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Pier 21 was an ocean liner terminal and immigration shed from 1928 to 1971 in Halifax, Nova Scotia, Canada. The facility is often compared to Ellis Island (1892-1954).  The immigration terminal facility is now occupied by the Canadian Museum of Immigration and part of the Nova Scotia College of Art and Design.
Halifax Harbour, along with Quebec City and Victoria, British Columbia were the major ports of entry for immigration to Canada in the steamship era. Pier 2 in Halifax's North End, also known at the "Deepwater Piers", was built in 1880 to process immigrants arriving on ocean liners. It also served as a major terminal for troopships and hospital ships in World War I. However by 1913, the peak year of immigration in Canada, it was clear that the growing size of ocean liners and increase in immigration would require a larger facility. Plans were made for a new integrated ocean liner and railway facility in the South End of Halifax.
Construction was delayed by World War I and the Halifax Explosion. However by 1928 the Halifax Harbour Commission oversaw the completion of ocean terminals, a large complex of freight piers, grain elevators, a new train station and a 600-foot, two-story shed that would be home to Pier 21. The shed with an area of 221,00 square feet was built of steel truss-work with brick walls and wood roofs was divided into Pier 20, 21 and 22 which faced a long sea wall which could handle the biggest liners in operation. The immigration facility was based at Pier 21. Adjacent to the Pier 21 shed was a one story brick annex building which contained customs, a railway booking office and passenger train sidings for special immigration trains as well as an overhead walkway to the Halifax, Nova Scotia railway station.
Pier 21 opened on March 28, 1928 as the Holland America liner SS Nieuw Amsterdam became the first ship to bring immigrants to Canada through the new terminal. Pier 21 would serve as a passenger terminal for trans-Atlantic ocean liners from 1928 until 1971. The Pier was the primary point of entry for over one million immigrants and refugees from Europe and elsewhere, as well as the departure point for 496,000 military personal Canadian troops during World War Two. The facility became known informally as the 'Gateway to Canada.'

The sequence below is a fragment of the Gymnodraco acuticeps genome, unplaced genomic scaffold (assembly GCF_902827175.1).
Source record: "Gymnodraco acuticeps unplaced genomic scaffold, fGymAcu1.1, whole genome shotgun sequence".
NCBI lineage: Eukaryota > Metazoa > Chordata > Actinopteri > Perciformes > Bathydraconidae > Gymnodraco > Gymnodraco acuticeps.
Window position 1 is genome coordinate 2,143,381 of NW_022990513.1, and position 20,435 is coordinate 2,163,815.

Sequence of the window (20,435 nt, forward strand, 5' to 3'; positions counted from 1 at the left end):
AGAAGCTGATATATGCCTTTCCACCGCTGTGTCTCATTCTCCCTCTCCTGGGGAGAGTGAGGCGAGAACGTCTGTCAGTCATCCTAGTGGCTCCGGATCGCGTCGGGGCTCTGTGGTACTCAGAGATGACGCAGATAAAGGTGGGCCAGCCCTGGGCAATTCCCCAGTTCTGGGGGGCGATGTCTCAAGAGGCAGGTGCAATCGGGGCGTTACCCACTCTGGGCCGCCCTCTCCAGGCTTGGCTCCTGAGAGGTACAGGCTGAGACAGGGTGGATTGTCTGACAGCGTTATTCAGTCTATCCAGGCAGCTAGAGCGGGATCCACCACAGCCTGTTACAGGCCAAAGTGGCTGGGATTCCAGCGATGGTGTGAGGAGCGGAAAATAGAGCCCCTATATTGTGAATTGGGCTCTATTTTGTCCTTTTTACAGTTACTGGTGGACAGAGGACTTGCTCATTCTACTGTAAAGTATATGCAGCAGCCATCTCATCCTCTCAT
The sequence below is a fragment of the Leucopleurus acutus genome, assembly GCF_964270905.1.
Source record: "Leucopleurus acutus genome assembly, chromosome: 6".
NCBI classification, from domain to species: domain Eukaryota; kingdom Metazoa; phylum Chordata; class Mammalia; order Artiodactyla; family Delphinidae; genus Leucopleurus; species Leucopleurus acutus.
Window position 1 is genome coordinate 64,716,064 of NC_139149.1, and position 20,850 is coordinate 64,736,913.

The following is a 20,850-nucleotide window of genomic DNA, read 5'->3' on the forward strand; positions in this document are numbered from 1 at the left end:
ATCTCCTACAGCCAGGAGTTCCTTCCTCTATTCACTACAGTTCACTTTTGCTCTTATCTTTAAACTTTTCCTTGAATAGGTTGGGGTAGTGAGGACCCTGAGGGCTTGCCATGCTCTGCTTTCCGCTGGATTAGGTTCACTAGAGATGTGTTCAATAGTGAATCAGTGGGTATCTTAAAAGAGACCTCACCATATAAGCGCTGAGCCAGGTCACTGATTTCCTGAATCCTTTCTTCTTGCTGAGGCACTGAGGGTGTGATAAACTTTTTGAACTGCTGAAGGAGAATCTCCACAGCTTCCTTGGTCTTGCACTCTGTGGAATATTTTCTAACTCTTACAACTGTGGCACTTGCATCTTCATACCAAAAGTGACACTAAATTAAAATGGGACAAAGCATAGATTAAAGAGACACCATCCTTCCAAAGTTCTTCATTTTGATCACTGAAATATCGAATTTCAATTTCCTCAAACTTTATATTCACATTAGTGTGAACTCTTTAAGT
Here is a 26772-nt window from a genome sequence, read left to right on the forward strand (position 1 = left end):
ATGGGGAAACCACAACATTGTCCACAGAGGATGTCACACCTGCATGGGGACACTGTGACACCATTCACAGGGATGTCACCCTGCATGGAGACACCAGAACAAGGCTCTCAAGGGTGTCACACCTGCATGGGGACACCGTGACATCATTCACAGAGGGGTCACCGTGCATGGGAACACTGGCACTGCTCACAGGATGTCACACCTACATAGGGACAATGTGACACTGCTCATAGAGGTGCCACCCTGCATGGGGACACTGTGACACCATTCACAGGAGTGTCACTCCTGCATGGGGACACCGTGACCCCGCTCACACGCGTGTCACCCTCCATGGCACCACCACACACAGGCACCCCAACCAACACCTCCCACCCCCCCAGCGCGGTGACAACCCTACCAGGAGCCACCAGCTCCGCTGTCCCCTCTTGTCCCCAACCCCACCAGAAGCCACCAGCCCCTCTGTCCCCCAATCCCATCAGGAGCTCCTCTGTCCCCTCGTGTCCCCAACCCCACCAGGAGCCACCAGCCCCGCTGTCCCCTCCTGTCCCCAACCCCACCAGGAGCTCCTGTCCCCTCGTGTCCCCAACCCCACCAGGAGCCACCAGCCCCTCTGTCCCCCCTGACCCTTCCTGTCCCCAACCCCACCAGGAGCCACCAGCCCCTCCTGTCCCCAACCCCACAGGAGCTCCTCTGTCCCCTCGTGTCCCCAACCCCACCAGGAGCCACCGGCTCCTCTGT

A large fire heavily damaged Pier 21 on March 5, 1944 causing the central portion of the facility to be rebuilt in time to handle returning soldiers and war brides in 1945. A large two-story addition was built onto the immigration annex building in 1958 to handle the heavy traffic of postwar European immigration.
The decline in ocean liner travel due to the rise of jet airliner travel during the 1960s caused immigration to shift to airports. With few ships calling at Pier 21, the terminal was used in its final years to handle overflown from airport immigration offices. The last group of immigrants were 100 Cuban refugees from the Gander International Airport who were transferred to Pier 21 in 1970 to be accommodated while their refugee claims were processed. Pier 21 closed its doors in March 1971. The facility was used for storage and cargo handling while the Immigration annex was used by customs officials and the Halifax ports police. Artists rented many of the former immigration halls and offices for studio space.
Today the Canadian Museum of Immigration at Pier 21 occupies a portion of the former immigration facility. The Nova Scotia College of Art and Design's seaport campus took over Pier 21's former medical, detention and accommodation wing in 2011. The garrison brewing company leased a large portion of the immigration annex building in May 2006.A variety of retail shops as well as artists and architect's studios occupy the remainder of the immigration annex.
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